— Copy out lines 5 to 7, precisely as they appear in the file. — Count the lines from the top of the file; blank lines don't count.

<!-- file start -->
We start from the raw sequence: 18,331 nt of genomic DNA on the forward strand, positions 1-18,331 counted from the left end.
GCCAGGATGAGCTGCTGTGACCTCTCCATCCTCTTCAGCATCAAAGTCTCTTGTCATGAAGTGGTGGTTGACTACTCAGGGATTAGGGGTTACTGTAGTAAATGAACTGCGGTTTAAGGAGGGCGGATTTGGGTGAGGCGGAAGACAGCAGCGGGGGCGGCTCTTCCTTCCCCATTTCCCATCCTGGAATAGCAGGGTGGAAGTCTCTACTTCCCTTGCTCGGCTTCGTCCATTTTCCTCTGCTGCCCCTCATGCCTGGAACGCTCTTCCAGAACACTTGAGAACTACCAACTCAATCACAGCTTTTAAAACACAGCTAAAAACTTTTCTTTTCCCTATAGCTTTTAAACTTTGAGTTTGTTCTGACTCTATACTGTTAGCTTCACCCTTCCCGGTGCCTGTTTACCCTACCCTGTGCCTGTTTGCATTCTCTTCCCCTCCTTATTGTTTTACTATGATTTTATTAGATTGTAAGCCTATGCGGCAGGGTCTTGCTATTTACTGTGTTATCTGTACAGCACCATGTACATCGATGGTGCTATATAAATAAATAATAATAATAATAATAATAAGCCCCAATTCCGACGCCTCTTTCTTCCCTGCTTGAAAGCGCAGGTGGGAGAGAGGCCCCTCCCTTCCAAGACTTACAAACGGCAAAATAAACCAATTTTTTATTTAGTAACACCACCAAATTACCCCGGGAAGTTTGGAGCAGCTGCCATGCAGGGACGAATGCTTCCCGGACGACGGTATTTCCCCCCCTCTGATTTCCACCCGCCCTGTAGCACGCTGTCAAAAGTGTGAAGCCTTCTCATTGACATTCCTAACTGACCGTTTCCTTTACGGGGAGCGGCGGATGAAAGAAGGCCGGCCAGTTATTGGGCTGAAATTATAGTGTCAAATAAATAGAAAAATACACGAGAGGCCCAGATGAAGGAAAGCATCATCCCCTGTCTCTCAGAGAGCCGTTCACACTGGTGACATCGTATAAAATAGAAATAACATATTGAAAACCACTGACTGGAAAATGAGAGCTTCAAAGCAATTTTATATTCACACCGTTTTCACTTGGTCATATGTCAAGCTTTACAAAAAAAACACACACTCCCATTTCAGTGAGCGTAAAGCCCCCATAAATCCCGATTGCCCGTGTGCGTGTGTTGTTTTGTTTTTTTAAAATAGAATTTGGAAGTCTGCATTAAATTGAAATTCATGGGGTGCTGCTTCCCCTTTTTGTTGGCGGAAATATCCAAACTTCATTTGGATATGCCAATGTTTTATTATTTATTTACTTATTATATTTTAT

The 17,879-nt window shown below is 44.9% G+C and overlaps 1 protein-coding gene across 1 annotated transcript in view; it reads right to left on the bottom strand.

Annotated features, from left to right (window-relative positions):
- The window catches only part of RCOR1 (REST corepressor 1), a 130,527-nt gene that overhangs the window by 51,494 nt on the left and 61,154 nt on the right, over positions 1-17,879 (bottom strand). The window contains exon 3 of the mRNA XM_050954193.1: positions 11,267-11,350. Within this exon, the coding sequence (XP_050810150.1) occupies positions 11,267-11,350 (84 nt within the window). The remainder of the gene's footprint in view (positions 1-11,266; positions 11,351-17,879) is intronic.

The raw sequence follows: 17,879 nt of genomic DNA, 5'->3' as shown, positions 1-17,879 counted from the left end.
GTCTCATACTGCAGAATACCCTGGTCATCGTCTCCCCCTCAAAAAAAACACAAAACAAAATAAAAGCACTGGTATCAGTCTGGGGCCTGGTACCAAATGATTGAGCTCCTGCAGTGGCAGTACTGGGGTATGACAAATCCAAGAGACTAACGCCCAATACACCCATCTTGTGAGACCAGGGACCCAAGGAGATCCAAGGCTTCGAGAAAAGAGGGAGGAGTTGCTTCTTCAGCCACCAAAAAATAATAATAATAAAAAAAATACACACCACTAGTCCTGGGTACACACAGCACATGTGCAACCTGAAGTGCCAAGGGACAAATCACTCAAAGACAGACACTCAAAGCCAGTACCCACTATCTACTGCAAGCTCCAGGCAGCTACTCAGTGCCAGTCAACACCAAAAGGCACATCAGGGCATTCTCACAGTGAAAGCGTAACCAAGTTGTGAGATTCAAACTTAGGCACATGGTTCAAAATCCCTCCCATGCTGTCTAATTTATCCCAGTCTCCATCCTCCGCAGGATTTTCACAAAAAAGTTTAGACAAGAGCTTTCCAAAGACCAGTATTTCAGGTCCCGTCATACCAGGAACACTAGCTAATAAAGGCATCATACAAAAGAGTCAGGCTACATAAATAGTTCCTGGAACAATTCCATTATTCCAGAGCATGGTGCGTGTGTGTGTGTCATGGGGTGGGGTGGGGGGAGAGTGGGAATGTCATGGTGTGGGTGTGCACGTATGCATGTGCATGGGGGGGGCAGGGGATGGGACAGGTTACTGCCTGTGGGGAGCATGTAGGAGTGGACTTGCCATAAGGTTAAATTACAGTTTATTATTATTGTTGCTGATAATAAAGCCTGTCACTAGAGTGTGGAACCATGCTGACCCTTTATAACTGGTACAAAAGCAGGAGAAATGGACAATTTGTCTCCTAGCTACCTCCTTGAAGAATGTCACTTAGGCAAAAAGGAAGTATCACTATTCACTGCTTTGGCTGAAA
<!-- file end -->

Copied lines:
- The window catches only part of RCOR1 (REST corepressor 1), a 130,527-nt gene that overhangs the window by 51,494 nt on the left and 61,154 nt on the right, over positions 1-17,879 (bottom strand). The window contains exon 3 of the mRNA XM_050954193.1: positions 11,267-11,350. Within this exon, the coding sequence (XP_050810150.1) occupies positions 11,267-11,350 (84 nt within the window). The remainder of the gene's footprint in view (positions 1-11,266; positions 11,351-17,879) is intronic.

The raw sequence follows: 17,879 nt of genomic DNA, 5'->3' as shown, positions 1-17,879 counted from the left end.
GTCTCATACTGCAGAATACCCTGGTCATCGTCTCCCCCTCAAAAAAAACACAAAACAAAATAAAAGCACTGGTATCAGTCTGGGGCCTGGTACCAAATGATTGAGCTCCTGCAGTGGCAGTACTGGGGTATGACAAATCCAAGAGACTAACGCCCAATACACCCATCTTGTGAGACCAGGGACCCAAGGAGATCCAAGGCTTCGAGAAAAGAGGGAGGAGTTGCTTCTTCAGCCACCAAAAAATAATAATAATAAAAAAAATACACACCACTAGTCCTGGGTACACACAGCACATGTGCAACCTGAAGTGCCAAGGGACAAATCACTCAAAGACAGACACTCAAAGCCAGTACCCACTATCTACTGCAAGCTCCAGGCAGCTACTCAGTGCCAGTCAACACCAAAAGGCACATCAGGGCATTCTCACAGTGAAAGCGTAACCAAGTTGTGAGATTCAAACTTAGGCACATGGTTCAAAATCCCTCCCATGCTGTCTAATTTATCCCAGTCTCCATCCTCCGCAGGATTTTCACAAAAAAGTTTAGACAAGAGCTTTCCAAAGACCAGTATTTCAGGTCCCGTCATACCAGGAACACTAGCTAATAAAGGCATCATACAAAAGAGTCAGGCTACATAAATAGTTCCTGGAACAATTCCATTATTCCAGAGCATGGTGCGTGTGTGTGTGTCATGGGGTGGGGTGGGGGGAGAGTGGGAATGTCATGGTGTGGGTGTGCACGTATGCATGTGCATGGGGGGGGCAGGGGATGGGACAGGTTACTGCCTGTGGGGAGCATGTAGGAGTGGACTTGCCATAAGGTTAAATTACAGTTTATTATTATTGTTGCTGATAATAAAGCCTGTCACTAGAGTGTGGAACCATGCTGACCCTTTATAACTGGTACAAAAGCAGGAGAAATGGACAATTTGTCTCCTAGCTACCTCCTTGAAGAATGTCACTTAGGCAAAAAGGAAGTATCACTATTCACTGCTTTGGCTGAAA